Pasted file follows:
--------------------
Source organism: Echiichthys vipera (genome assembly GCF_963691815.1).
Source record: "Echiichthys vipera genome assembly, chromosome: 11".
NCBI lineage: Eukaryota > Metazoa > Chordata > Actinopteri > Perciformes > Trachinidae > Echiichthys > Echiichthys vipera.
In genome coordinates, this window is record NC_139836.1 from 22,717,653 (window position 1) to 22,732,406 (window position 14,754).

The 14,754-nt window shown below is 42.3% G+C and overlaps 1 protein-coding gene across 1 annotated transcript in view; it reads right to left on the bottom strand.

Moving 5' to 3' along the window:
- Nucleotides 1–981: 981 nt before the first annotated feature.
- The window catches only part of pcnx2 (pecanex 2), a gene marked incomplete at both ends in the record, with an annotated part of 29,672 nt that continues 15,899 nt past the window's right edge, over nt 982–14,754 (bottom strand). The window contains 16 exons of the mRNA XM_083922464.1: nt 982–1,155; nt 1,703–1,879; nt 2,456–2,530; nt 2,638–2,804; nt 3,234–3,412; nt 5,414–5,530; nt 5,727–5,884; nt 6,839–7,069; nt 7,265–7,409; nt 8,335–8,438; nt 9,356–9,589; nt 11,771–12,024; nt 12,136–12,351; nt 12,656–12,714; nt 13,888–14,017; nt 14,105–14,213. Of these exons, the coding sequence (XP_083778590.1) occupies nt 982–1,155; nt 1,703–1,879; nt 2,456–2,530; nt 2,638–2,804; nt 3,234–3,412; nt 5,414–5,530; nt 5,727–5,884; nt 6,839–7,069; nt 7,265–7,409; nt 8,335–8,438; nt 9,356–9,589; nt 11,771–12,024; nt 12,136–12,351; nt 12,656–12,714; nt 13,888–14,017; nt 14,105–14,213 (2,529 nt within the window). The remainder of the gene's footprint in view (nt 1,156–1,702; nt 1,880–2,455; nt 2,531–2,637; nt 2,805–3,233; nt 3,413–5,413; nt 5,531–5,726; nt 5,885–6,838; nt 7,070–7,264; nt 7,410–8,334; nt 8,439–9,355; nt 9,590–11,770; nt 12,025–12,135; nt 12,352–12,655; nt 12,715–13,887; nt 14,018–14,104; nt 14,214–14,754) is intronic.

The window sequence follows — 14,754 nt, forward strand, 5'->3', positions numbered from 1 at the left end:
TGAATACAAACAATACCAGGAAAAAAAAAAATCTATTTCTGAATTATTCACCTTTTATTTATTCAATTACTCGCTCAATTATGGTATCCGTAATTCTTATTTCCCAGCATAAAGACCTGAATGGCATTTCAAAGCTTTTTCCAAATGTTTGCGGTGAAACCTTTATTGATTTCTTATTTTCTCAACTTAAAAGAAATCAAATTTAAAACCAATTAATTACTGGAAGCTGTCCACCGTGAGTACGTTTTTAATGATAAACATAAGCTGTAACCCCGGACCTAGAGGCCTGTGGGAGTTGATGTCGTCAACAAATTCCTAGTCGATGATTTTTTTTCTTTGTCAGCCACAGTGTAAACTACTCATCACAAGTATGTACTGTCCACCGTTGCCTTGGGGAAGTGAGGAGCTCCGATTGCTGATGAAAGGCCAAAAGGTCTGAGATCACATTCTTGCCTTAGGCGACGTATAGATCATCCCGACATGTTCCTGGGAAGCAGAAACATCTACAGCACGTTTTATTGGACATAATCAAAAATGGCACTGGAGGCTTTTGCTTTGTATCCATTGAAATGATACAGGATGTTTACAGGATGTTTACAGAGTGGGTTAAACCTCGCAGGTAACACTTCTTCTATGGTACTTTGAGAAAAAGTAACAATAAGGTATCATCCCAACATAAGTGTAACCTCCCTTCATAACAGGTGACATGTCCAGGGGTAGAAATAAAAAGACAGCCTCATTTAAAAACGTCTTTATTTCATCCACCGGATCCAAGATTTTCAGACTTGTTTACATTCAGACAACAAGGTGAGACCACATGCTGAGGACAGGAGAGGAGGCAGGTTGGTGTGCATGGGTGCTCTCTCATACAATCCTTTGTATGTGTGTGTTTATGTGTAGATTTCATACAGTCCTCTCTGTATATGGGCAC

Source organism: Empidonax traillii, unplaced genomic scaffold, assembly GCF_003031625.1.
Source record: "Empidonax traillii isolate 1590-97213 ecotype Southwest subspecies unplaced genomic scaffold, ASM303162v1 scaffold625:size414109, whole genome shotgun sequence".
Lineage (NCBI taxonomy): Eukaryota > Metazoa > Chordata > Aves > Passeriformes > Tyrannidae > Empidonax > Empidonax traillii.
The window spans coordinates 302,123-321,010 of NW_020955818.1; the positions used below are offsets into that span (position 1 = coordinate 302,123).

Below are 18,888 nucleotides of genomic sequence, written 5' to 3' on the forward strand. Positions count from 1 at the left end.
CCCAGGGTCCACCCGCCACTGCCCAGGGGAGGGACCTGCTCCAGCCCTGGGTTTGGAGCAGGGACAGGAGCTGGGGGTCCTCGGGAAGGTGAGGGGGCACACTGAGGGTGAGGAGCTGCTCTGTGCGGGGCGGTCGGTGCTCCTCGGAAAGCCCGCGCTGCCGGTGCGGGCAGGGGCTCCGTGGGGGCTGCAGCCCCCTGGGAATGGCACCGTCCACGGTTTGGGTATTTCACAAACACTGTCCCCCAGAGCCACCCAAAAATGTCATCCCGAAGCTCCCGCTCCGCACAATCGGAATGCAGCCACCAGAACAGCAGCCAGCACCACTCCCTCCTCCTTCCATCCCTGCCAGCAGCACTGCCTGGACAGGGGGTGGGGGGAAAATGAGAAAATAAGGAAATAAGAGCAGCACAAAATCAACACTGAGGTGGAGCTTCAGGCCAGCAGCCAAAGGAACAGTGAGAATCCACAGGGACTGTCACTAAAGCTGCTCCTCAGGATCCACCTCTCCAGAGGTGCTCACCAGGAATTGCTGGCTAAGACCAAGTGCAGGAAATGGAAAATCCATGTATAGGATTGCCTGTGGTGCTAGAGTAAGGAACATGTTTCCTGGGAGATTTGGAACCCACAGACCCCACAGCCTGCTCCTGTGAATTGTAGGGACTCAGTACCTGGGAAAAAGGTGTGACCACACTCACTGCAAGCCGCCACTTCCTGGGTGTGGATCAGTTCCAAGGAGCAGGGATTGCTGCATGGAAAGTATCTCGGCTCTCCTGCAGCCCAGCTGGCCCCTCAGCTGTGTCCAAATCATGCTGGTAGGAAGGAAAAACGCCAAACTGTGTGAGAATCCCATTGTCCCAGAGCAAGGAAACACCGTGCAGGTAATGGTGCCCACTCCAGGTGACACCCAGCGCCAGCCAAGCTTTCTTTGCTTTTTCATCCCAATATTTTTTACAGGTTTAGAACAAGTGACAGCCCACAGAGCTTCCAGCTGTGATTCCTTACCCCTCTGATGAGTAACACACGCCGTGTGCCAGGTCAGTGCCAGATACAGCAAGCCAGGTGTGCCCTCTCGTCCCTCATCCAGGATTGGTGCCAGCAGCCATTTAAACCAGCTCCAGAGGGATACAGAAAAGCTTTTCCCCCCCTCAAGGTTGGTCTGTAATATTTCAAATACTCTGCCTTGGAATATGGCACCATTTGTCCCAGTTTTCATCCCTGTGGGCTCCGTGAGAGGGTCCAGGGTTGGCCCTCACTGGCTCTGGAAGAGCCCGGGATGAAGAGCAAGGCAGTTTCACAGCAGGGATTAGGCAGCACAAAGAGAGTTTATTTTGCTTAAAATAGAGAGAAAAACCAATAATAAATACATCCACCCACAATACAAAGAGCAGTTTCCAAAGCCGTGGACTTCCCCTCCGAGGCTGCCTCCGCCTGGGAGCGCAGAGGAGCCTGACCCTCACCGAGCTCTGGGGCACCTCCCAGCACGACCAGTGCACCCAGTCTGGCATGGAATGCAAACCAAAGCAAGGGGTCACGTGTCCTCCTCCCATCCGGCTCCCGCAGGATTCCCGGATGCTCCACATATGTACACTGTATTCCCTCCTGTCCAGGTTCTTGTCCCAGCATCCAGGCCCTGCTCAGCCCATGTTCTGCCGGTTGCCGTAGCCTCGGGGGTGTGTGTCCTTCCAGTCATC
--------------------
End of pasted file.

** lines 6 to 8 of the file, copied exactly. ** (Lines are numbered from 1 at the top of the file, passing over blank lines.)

Moving 5' to 3' along the window:
- Nucleotides 1–981: 981 nt before the first annotated feature.
- The window catches only part of pcnx2 (pecanex 2), a gene marked incomplete at both ends in the record, with an annotated part of 29,672 nt that continues 15,899 nt past the window's right edge, over nt 982–14,754 (bottom strand). The window contains 16 exons of the mRNA XM_083922464.1: nt 982–1,155; nt 1,703–1,879; nt 2,456–2,530; nt 2,638–2,804; nt 3,234–3,412; nt 5,414–5,530; nt 5,727–5,884; nt 6,839–7,069; nt 7,265–7,409; nt 8,335–8,438; nt 9,356–9,589; nt 11,771–12,024; nt 12,136–12,351; nt 12,656–12,714; nt 13,888–14,017; nt 14,105–14,213. Of these exons, the coding sequence (XP_083778590.1) occupies nt 982–1,155; nt 1,703–1,879; nt 2,456–2,530; nt 2,638–2,804; nt 3,234–3,412; nt 5,414–5,530; nt 5,727–5,884; nt 6,839–7,069; nt 7,265–7,409; nt 8,335–8,438; nt 9,356–9,589; nt 11,771–12,024; nt 12,136–12,351; nt 12,656–12,714; nt 13,888–14,017; nt 14,105–14,213 (2,529 nt within the window). The remainder of the gene's footprint in view (nt 1,156–1,702; nt 1,880–2,455; nt 2,531–2,637; nt 2,805–3,233; nt 3,413–5,413; nt 5,531–5,726; nt 5,885–6,838; nt 7,070–7,264; nt 7,410–8,334; nt 8,439–9,355; nt 9,590–11,770; nt 12,025–12,135; nt 12,352–12,655; nt 12,715–13,887; nt 14,018–14,104; nt 14,214–14,754) is intronic.